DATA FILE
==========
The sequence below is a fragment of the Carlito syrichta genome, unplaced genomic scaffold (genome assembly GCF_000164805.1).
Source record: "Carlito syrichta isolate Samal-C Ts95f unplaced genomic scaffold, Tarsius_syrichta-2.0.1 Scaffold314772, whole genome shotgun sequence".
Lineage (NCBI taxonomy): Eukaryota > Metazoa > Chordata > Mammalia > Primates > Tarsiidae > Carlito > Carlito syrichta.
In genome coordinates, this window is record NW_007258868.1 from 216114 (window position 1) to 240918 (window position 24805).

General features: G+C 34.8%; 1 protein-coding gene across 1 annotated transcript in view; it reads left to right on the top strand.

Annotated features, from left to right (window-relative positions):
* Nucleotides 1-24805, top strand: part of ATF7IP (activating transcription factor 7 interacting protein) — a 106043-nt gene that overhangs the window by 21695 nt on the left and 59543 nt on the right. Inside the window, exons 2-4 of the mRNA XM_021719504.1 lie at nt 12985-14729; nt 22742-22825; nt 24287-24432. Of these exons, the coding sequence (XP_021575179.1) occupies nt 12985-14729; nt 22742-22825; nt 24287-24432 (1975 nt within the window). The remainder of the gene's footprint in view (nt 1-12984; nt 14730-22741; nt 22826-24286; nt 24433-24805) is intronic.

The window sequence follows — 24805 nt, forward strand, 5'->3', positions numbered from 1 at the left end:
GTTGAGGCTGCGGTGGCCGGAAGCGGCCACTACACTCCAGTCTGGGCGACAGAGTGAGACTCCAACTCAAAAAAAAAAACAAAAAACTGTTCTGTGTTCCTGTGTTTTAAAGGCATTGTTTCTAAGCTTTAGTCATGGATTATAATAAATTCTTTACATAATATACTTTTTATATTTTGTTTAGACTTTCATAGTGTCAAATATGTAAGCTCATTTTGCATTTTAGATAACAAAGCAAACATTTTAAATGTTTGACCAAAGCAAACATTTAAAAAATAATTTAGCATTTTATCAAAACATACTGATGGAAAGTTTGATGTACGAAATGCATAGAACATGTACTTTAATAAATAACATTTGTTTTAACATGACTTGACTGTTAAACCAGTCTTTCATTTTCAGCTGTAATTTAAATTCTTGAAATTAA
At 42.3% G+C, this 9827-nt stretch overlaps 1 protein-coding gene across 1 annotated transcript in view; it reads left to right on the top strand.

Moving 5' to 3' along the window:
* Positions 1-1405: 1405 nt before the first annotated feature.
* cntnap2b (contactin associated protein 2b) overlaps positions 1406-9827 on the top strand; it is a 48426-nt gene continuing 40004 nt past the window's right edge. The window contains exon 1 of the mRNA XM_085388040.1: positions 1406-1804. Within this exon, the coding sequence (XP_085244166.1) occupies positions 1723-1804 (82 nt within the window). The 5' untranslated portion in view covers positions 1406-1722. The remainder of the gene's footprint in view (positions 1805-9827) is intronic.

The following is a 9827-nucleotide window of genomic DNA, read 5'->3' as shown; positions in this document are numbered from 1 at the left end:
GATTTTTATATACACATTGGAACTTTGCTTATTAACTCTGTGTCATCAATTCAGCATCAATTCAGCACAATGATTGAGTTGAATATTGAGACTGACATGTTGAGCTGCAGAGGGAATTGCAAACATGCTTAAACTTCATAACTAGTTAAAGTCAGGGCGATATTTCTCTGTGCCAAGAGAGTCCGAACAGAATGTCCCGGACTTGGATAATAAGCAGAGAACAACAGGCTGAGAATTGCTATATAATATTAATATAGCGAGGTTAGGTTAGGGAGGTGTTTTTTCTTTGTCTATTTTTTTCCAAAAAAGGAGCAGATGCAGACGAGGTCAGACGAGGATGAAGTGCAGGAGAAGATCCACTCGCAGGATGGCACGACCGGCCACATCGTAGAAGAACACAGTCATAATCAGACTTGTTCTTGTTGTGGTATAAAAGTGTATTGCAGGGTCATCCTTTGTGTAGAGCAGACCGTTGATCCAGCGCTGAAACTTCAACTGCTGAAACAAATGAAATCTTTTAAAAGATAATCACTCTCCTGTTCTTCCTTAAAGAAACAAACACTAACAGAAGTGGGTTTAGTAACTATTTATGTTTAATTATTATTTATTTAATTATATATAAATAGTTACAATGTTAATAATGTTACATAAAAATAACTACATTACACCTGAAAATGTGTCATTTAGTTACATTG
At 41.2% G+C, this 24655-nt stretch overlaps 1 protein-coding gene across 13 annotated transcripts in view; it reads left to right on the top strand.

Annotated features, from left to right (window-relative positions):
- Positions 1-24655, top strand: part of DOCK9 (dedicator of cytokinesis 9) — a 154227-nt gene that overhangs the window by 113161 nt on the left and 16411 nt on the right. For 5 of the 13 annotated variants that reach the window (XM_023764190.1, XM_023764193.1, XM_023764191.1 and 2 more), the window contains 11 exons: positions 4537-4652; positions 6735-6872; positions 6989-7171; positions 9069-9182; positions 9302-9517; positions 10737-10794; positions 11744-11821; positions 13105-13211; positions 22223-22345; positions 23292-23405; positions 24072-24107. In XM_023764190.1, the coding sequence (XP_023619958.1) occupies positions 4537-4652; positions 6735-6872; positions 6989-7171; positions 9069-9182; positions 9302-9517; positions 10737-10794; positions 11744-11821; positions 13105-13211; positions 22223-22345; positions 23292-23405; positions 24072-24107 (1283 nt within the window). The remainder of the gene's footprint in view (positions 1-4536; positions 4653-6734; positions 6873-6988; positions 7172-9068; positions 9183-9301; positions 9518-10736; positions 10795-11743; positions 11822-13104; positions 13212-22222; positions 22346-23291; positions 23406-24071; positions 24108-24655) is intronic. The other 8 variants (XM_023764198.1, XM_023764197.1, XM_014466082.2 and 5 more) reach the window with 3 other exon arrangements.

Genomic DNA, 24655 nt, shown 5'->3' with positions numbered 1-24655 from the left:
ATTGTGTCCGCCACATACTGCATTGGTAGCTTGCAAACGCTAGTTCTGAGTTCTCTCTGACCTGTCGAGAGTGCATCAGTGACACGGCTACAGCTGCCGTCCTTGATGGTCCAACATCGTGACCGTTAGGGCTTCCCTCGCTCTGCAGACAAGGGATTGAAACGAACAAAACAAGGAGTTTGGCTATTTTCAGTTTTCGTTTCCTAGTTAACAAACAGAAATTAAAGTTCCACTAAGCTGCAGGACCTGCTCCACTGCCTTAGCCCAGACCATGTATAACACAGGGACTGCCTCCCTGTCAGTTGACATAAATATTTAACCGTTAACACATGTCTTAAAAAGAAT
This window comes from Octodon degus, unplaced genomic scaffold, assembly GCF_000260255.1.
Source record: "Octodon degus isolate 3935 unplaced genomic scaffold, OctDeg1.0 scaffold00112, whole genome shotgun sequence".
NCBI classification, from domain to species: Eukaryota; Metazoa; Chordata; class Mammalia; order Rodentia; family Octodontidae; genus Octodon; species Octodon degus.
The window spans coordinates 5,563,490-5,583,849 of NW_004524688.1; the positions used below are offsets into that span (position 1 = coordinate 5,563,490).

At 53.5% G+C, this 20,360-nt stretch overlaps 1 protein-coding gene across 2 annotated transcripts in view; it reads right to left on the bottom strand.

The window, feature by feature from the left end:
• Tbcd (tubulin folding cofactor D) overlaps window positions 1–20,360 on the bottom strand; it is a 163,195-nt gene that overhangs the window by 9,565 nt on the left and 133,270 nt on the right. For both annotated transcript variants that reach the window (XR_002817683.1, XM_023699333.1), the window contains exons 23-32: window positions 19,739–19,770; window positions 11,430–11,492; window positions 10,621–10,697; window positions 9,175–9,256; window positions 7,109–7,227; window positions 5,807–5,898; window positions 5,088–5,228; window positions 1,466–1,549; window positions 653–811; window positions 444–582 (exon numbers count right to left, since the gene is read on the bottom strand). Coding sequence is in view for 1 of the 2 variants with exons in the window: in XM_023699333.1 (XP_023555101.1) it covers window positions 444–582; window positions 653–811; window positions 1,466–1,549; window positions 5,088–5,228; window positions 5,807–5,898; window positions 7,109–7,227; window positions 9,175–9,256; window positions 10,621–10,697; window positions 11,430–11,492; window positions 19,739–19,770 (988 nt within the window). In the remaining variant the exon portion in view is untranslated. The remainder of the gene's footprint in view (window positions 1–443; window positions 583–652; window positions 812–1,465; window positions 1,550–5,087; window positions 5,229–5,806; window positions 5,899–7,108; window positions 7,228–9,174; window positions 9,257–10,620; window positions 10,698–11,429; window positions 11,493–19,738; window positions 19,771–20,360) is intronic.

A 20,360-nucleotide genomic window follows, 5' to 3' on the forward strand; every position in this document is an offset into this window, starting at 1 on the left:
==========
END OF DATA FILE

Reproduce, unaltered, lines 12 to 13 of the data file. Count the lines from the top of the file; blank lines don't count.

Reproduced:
* Positions 1-1405: 1405 nt before the first annotated feature.
* cntnap2b (contactin associated protein 2b) overlaps positions 1406-9827 on the top strand; it is a 48426-nt gene continuing 40004 nt past the window's right edge. The window contains exon 1 of the mRNA XM_085388040.1: positions 1406-1804. Within this exon, the coding sequence (XP_085244166.1) occupies positions 1723-1804 (82 nt within the window). The 5' untranslated portion in view covers positions 1406-1722. The remainder of the gene's footprint in view (positions 1805-9827) is intronic.